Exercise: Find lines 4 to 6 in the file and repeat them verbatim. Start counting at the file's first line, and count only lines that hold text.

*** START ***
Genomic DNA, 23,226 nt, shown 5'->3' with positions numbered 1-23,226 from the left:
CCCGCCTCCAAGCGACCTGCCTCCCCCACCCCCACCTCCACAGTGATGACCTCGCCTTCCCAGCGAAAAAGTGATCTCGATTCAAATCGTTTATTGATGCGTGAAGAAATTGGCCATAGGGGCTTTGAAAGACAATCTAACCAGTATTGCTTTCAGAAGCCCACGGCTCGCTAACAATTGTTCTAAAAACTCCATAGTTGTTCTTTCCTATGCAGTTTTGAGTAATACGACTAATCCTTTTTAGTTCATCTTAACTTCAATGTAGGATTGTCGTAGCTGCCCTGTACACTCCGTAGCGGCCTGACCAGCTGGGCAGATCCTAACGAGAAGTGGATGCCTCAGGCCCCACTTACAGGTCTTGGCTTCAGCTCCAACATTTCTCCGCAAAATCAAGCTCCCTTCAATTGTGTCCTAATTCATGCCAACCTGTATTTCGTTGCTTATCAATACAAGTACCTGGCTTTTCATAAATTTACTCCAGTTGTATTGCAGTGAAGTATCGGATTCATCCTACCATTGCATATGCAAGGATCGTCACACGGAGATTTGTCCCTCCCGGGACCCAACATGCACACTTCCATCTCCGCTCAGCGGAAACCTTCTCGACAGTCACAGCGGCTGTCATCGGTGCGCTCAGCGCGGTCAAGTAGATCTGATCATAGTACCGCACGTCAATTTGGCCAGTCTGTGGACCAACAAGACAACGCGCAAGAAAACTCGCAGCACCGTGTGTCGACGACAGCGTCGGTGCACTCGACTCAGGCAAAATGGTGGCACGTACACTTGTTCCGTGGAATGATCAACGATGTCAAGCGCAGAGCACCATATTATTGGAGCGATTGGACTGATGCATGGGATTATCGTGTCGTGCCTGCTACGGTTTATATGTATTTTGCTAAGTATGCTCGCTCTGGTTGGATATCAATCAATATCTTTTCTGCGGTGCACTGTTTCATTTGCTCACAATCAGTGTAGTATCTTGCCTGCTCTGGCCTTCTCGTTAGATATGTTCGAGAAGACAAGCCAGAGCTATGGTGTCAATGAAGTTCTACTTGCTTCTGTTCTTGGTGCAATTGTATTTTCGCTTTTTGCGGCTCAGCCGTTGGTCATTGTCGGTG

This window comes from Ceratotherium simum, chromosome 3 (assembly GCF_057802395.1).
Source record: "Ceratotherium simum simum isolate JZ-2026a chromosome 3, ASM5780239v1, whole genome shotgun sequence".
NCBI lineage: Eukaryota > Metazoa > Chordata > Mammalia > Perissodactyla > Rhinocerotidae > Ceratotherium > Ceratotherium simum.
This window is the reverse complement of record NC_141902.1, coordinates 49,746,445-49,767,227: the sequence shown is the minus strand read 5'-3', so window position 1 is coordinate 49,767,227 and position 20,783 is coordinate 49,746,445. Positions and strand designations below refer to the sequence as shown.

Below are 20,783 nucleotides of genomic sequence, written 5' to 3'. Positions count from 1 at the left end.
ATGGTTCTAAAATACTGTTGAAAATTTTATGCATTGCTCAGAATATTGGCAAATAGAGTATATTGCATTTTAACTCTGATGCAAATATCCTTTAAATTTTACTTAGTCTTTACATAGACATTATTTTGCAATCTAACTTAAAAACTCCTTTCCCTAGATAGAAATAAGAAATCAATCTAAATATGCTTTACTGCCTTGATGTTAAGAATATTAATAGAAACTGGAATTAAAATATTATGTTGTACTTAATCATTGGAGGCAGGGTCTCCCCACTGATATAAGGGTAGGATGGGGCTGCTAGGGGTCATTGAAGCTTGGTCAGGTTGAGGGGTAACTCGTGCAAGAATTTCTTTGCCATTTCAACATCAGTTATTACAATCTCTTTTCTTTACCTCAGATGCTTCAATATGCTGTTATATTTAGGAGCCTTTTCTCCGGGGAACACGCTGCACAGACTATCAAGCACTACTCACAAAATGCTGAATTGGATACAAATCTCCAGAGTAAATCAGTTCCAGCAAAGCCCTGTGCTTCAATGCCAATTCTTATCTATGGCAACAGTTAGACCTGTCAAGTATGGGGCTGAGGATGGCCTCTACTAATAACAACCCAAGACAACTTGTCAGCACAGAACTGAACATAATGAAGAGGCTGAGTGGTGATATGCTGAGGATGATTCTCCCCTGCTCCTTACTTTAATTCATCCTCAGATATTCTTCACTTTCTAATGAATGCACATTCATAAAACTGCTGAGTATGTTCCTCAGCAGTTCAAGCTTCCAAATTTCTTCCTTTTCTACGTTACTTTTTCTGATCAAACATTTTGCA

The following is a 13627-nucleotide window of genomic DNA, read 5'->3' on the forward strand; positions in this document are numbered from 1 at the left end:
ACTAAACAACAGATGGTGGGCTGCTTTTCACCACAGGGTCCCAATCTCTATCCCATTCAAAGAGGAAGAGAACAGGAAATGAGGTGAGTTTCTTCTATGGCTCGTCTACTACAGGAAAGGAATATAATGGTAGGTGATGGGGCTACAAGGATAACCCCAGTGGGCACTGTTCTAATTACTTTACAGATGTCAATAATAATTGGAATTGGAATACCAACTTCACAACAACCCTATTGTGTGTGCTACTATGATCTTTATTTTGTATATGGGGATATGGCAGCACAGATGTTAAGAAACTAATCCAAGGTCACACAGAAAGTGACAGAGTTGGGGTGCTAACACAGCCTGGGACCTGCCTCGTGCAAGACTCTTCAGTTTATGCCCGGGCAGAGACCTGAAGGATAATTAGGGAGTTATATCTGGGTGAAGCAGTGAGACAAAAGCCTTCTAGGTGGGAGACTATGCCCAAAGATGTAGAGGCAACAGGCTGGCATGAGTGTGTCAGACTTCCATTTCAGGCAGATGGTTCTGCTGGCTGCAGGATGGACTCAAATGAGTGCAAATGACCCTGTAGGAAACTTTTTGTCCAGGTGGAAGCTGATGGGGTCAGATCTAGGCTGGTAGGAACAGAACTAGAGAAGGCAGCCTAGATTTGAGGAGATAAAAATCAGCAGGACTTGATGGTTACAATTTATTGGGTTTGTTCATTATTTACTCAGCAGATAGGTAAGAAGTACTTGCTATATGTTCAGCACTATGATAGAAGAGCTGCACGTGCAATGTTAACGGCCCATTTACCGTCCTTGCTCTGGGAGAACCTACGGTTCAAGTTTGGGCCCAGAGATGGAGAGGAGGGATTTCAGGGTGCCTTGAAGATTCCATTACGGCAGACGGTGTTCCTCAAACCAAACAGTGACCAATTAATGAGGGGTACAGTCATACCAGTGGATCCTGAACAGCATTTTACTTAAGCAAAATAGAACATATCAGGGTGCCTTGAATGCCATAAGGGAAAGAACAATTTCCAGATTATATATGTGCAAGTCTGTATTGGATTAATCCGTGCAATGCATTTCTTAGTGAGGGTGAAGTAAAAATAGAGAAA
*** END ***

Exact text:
Source record: "Ceratotherium simum simum isolate JZ-2026a chromosome 3, ASM5780239v1, whole genome shotgun sequence".
NCBI lineage: Eukaryota > Metazoa > Chordata > Mammalia > Perissodactyla > Rhinocerotidae > Ceratotherium > Ceratotherium simum.
This window is the reverse complement of record NC_141902.1, coordinates 49,746,445-49,767,227: the sequence shown is the minus strand read 5'-3', so window position 1 is coordinate 49,767,227 and position 20,783 is coordinate 49,746,445. Positions and strand designations below refer to the sequence as shown.